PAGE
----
Original Post Date March 21, 2012
Original Post Date March 21, 2012
In David Perry’s TED talk, he spoke of the convergence between the game world and the real world. He demonstrated not only that audio and video technology is enabling the creation of games that challenge the sensory cues that distinguish it from real life but also that these factors, coupled with the increasingly elaborate fantastical worlds that they enable, also contribute to the power of games to evoke very real emotion in its players. Notably, Perry shows the video diary of one his students who admits to a video game addiction and describes in detail the rich emotional responses that games trigger in him. While Perry focuses on how games may be converging towards real life, I’m interested in the idea that real life is also undergoing a process of gamification. For example, companies like FourSquare which reward its players with very real discounts and deals from merchants blur the boundaries between the virtual and the real. Actions and consequences flit between realms.
What might this disintegration of boundaries mean for our conception of selves? While our digital avatars are increasingly considered as adequate metonyms for the entirety of our selves, are we becoming reduced to two or even one dimension? After all, games are fun because they exploit the universal themes of humanity but present them in their most pared-down form. Victory and loss are unquestionably distinct states. The path to these states is predetermined and deviance from this path is only present as a limited addendum, to give an obligatory sense of dimension to the game. As players in these games, we are simultaneously liberated and trapped in the confines of simplicity.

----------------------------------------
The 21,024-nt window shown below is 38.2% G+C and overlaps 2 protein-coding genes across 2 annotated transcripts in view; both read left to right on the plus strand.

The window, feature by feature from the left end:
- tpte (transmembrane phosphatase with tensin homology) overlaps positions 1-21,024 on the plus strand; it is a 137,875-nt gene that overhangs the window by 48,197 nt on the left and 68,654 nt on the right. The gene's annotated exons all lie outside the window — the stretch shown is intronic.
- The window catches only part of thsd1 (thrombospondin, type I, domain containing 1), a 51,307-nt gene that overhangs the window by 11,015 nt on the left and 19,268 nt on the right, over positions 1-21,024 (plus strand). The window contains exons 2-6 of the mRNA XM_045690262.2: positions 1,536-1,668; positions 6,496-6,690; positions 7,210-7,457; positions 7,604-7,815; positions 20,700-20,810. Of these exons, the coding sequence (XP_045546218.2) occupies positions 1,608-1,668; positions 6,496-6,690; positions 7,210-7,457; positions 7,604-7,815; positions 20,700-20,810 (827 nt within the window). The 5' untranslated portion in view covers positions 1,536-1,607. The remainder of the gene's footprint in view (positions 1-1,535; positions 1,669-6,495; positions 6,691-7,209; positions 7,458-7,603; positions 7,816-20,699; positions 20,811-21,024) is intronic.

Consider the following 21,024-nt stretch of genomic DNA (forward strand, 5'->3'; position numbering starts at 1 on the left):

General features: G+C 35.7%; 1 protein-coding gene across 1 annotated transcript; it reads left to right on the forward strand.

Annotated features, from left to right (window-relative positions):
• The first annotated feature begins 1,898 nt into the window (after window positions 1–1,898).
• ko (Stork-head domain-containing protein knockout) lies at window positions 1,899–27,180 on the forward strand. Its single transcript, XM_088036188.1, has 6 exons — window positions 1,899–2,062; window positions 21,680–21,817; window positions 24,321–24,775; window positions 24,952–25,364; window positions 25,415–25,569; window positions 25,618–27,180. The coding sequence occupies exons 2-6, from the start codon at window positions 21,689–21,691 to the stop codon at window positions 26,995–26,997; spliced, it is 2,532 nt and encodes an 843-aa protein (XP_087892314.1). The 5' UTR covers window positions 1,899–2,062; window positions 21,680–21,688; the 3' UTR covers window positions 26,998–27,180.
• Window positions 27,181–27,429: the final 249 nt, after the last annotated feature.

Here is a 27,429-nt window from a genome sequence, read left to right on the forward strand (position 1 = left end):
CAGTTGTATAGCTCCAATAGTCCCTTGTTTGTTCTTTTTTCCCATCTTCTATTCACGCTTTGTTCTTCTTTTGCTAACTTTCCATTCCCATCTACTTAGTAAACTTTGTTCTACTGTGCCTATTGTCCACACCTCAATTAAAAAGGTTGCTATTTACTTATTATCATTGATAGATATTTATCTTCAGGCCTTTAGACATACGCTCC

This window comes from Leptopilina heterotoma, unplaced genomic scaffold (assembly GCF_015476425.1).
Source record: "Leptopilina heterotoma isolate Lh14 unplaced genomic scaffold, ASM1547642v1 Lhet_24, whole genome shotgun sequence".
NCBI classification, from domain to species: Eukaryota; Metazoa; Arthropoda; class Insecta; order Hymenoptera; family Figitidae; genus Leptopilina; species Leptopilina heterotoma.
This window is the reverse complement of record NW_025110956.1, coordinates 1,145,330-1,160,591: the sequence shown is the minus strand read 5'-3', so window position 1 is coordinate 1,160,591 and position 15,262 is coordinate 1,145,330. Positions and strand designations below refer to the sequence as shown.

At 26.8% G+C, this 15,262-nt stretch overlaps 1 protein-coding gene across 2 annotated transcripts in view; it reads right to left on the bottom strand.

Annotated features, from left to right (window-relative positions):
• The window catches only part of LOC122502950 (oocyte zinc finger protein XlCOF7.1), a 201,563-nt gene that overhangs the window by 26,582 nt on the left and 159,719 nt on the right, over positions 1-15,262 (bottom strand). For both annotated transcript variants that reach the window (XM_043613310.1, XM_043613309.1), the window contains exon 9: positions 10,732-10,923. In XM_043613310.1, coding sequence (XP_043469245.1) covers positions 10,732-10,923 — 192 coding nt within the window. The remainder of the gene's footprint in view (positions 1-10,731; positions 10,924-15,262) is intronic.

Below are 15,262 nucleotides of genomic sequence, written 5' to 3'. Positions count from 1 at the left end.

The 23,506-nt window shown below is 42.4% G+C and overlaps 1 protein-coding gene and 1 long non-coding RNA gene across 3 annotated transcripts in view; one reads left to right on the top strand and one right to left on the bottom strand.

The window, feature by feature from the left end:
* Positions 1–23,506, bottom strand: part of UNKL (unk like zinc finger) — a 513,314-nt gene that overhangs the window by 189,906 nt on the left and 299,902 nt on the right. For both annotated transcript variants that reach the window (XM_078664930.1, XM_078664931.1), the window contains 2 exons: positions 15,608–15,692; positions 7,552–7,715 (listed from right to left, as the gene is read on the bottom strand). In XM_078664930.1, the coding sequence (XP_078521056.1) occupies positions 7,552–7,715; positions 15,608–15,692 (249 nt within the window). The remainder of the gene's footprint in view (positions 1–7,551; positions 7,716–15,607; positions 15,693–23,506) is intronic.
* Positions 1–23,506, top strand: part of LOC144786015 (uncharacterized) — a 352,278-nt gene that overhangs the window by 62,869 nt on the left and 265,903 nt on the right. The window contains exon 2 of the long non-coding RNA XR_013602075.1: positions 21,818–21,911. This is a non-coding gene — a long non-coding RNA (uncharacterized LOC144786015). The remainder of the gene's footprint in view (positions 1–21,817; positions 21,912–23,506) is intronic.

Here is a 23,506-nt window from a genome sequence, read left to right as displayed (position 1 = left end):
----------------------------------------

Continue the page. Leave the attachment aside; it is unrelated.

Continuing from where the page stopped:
In addition, participation in a game represents an acquiescence to play by someone else’s rules. Companies use gamification techniques to engage their audience. In a digital world where the social prevails, engagement with your audience is the key to creating brand resonance and loyalty. Instead of consumers, through engagement techniques, companies aim to give us the illusion that we are active participants in the creation of the products and services we buy. Yet our newfound sense of consumer power is tempered if not negated by the fact that through strategies like gamification, our rewards and punishments are meted out according to their standards and rules. While companies like FourSquare enable consumers to receive discounts from merchants which may not be available through other channels, it also requires them to play by their rules. The cost of “checking in” through an application on a mobile device may seem like a small price to pay, but consider the staggering amount of geo-location data FourSquare has on every single one of its millions of users. Even as a disconnected set of locations this information is frightening but in aggregate, FourSquare has access to our very real physical habits and consumer behaviors.
Thus, to be a player in the game means to implicitly agree to a set of rules and systems of rewards. When real life becomes gamified, it also means to exist and participate in a world where conditions of achievement and loss are distinct and unambiguous and the path to these conditions singular.
 based on work by Ian Gibson